Dissolving Microneedles for Transdermal Drug Delivery

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dc.contributor.author Lee, Jeong Woo
dc.date.accessioned 2009-01-27T13:12:23Z
dc.date.available 2009-01-27T13:12:23Z
dc.date.issued 2008-10-22
dc.identifier.uri http://hdl.handle.net/1853/26724
dc.description 2008 Ziegler Award Winner, presented as a keynote address at the 2008 School of Chemical and Biomolecular Engineering Fourth Year Colloquium, Wednesday October 22, 2008.
dc.description Runtime: 27:57 minutes
dc.description.abstract Microfabrication technology has been adapted to produce micron- scale needles as a safer and painless alternative to hypodermic needle injection, especially for protein biotherapeutics and vaccines. This study presents a novel design that encapsulates sensitive biomolecules within microneedles that dissolve within the skin for bolus or sustained delivery and leave behind no biohazardous sharp medical waste. A novel fabrication process was developed based on casting a viscous aqueous solution during centrifugation to fill a micro-fabricated mold with biocompatible carboxymethylcellulose or amylopectin formulations. This process encapsulated sulforhodamine B, bovine serum albumin, and lysozyme as model drugs; lysozyme was shown to retain full enzymatic activity after encapsulation and to remain 96% active after storage for two months at room temperature. Microneedles were also shown to be strong enough to insert into human cadaver skin and then to dissolve within minutes. Bolus delivery was achieved by encapsulating model drug just within microneedle shafts. For the first time, sustained delivery over hours to days was achieved by encapsulating drug within the microneedle backing, which served as a controlled release drug reservoir that delivered drug by a combination of swelling the backing with interstitial fluid drawn out of the skin and drug diffusion into the skin via channels formed by dissolved microneedles. We conclude that dissolving microneedles can be designed to encapsulate sensitive biomolecules, insert into skin, and enable bolus or sustained release drug delivery. en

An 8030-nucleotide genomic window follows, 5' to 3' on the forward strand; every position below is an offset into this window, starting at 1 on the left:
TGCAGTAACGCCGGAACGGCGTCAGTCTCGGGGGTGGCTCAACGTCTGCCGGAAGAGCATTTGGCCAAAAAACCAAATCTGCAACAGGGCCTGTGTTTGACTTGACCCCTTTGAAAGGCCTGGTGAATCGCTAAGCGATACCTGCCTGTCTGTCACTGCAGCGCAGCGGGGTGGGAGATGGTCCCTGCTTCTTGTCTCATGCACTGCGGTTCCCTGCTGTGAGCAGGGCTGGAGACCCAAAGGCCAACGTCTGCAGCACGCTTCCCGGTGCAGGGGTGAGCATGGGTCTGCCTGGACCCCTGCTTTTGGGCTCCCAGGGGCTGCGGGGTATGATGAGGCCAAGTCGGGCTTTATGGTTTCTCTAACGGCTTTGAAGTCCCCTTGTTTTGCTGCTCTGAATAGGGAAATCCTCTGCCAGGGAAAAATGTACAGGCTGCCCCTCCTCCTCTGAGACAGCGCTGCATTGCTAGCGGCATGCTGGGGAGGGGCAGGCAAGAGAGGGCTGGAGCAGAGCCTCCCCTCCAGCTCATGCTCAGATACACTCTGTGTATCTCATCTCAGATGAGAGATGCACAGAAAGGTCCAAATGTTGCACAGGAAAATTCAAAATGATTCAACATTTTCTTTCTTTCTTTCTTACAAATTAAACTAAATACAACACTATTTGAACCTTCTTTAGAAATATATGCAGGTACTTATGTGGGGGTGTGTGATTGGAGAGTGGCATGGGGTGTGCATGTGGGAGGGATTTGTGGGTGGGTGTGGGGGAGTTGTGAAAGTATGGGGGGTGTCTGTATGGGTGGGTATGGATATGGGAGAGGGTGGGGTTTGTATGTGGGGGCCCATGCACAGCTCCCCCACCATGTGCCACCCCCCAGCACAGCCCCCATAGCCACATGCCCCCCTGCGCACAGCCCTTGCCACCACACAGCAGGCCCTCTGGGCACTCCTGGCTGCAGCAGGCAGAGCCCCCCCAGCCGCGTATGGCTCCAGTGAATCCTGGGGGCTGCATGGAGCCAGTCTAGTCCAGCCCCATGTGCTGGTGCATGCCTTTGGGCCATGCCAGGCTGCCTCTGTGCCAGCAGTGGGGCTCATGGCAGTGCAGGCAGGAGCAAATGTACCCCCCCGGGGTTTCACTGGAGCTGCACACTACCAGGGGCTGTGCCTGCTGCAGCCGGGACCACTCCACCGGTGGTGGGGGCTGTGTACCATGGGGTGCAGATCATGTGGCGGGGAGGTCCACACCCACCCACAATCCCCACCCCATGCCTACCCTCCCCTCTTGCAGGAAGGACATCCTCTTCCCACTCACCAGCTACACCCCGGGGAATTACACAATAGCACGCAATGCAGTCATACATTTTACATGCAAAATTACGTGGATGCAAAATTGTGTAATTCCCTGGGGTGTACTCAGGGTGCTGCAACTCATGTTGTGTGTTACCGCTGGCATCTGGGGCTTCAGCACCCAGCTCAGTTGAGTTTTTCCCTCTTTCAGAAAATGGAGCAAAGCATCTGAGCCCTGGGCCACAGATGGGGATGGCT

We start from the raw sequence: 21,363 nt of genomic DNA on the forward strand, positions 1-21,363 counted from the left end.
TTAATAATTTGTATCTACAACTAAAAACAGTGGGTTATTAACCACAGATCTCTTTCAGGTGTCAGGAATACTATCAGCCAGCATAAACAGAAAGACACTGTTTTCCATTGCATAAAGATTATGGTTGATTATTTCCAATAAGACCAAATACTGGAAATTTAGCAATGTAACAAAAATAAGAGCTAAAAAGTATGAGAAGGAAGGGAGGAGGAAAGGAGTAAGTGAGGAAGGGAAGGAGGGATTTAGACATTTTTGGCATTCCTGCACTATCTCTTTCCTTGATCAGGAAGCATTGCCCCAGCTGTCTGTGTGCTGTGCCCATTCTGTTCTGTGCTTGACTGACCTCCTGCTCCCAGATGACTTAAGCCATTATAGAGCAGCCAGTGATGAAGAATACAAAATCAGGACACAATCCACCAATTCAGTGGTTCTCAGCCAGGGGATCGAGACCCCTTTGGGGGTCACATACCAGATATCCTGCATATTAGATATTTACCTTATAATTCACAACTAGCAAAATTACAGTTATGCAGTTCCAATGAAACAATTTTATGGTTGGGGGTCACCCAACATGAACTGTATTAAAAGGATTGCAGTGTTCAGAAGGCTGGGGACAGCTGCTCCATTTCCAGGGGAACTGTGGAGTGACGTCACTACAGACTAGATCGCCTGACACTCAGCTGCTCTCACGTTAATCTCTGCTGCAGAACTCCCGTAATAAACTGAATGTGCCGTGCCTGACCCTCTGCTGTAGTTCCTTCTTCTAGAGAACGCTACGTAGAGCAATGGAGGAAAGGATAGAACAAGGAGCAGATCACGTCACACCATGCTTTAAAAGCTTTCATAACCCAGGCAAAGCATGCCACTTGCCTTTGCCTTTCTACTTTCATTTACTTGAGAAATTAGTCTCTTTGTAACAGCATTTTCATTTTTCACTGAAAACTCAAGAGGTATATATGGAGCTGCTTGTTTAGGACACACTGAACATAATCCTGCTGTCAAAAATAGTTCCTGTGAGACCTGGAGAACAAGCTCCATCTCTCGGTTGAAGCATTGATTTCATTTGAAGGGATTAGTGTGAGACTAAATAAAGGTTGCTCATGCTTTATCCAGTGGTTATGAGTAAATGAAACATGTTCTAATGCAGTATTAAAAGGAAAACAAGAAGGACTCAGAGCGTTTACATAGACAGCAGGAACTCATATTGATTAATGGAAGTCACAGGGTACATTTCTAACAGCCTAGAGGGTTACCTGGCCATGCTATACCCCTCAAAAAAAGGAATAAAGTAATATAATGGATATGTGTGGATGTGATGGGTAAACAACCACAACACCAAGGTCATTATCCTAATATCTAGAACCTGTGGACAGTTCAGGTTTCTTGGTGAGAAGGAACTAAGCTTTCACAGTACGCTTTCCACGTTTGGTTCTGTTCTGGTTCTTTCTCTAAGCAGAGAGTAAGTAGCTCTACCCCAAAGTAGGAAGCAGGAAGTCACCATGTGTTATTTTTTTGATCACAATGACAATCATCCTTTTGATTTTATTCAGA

dc.format.extent 27:57 minutes
dc.language.iso en_US en
dc.publisher Georgia Institute of Technology en
dc.relation.ispartofseries School of Chemical and Biomolecular Engineering Seminar Series en_US
dc.subject Microfabrication en
dc.subject Microneedles en
dc.subject Minimally invasive en
dc.subject Polysaccharide en
dc.subject Protein delivery en
dc.subject Transdermal drug delivery en
dc.title Dissolving Microneedles for Transdermal Drug Delivery en
dc.type Presentation en
dc.type Video
dc.contributor.corporatename Georgia Institute of Technology. School of Chemical and Biomolecular Engineering
dc.contributor.corporatename Emory University. Dept. of Biomedical Engineering
dc.contributor.corporatename Georgia Institute of Technology. Dept. of Biomedical Engineering

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